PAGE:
One year I received seeds from a 7.18 pound tomato, size of your head and ugly as sin, but. Had a lot of Delicious in it's ancestry and it had a pedigree of several generations of blooms bagged and hand pollination. I received them 29 December and started them immediately for propagation. I air layered growing stems and cloche propagated suckers and made about seventy offspring off those two plants. It is a long story about keeping them indoors, planting up into 7 gallon trade, and keeping them alive. By the time 'growing season' arrived the parents were past trying to bloom... with how I had gone after them with the intent of making more plants they had not really tried to bloom or set. Venerably ancient woody gnarly things they were. I planted them out anyways and they were almost past even trying to make suckers. They composted nicely.

The offspring, everything was best for starts in the 30-90 day range, 30-60 were exceptionally vigorous. I gave/shipped/sold a number of them, and the shipping didn't go well. Some did get fruit from them. The six I put in, gave me acceptable for table fruit but nothing wanted to produce the 'megabloom' which was the key to the huge fruits. I sucker propagated a few of those around 60 days, propagated THOSE around 60 days, etc, and kept the line going through the winter just to do so for the experience. Very possible. The hardest was tossing the parental plants when they turned into the woody fossils.  IF you get a superior producer it is possible to keep it going through sucker propagation but it is a lot of work. Stick to breeding and selecting for true traits and seed start.

As you say, William, if you are dedicated to doing the uppotting as needed you can bring a very nice indoor start to harden off and plant out. Early starting helps bring your fruiting time earlier in the growing season, and though I've done both, direct seed I consider a late season crop. If you do both, you can extend the heaviest fruiting period for indeterminants and definitely time out your determinants. One year I was handing out my extra starts, I had Delicious in trade gallons and should have been in trade 3's or 5's, leggy and should have been in ground to work on setting already. End of May, and someone said can they get tomatoes in June? No blooms showing yet... I said 'from the store'. I had some hand groomed and would see ripe ones  before the 4th of July but that takes dedication.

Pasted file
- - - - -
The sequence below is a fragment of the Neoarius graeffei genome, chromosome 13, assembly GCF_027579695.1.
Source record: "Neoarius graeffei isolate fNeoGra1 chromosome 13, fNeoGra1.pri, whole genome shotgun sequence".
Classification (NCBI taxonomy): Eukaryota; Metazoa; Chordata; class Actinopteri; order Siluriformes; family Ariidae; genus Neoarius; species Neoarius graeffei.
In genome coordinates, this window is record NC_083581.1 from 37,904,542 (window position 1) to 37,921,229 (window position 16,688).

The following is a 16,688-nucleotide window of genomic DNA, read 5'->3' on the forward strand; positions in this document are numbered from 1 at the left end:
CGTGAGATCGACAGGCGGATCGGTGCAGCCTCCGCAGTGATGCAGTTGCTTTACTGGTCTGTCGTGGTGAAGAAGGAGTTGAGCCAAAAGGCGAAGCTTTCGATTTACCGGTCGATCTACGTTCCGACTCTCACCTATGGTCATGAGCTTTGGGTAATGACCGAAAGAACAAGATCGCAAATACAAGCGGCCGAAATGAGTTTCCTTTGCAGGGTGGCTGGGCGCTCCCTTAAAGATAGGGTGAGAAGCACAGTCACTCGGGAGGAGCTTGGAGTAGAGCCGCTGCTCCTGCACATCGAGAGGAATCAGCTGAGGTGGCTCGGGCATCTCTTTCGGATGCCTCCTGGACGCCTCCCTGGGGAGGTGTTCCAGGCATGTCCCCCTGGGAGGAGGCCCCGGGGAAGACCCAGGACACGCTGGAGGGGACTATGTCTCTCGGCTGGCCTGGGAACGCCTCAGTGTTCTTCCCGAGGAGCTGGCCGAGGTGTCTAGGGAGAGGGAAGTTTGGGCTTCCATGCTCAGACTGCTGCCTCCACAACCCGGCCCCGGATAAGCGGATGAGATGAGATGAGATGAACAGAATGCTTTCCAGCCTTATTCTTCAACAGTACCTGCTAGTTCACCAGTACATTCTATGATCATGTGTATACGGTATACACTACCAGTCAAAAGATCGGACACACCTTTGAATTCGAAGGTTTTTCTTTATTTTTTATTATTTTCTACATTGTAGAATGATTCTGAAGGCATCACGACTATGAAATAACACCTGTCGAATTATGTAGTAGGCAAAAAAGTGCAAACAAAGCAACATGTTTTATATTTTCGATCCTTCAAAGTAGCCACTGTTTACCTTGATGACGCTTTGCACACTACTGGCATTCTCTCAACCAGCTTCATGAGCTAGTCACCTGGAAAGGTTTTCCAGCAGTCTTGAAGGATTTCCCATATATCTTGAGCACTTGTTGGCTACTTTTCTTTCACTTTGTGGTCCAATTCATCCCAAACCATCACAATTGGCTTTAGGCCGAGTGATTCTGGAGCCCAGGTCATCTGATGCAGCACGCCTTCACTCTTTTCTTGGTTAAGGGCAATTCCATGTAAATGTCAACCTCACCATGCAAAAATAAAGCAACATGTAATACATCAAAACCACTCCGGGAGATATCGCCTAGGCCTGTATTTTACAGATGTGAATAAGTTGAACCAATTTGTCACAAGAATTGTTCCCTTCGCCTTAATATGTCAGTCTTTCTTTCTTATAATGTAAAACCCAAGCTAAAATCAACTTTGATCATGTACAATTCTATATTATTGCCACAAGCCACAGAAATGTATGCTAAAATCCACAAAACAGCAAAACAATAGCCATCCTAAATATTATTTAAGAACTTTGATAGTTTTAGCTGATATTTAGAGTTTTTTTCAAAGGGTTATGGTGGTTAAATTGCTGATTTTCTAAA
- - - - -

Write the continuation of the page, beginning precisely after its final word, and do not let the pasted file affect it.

Back to topic. I think some of the landrace are better suited for direct seed, especially if you have done a few generations of them in your conditions to further adapt them to local conditions. Tomatoes are one that I consider best as an early start... you know whether or not it germed before you plant out, and can plan accordingly. This year, some flats (around 90-120 a flat) zeroed out. As in they didn't even sprout, or if they did, they otherwise didn't thrive with good care. I would have been very upset to have seeded several of these and have to wait to find out the seed didn't germ... so I'd have to replant. Have a few duds in a row, you will get no crop. If you do have good vigorous seed, the early start will give you a head start on when you can expect crop.

Now I planted a mix of cherry and currant (going towards wild) on a hugel bed I started, and I had one year of volunteers. Which didn't give me much, and this year with that freakish blizzard we had very late, nothing. In this case, hugels, direct seed is the only way to go. The plants have to find their own way and integrate into what's there in the mound. I have replanted it with some more seed of 2-4 oz and some cherry, to see if it will recolonize or not. (also going to move this off to a new topic)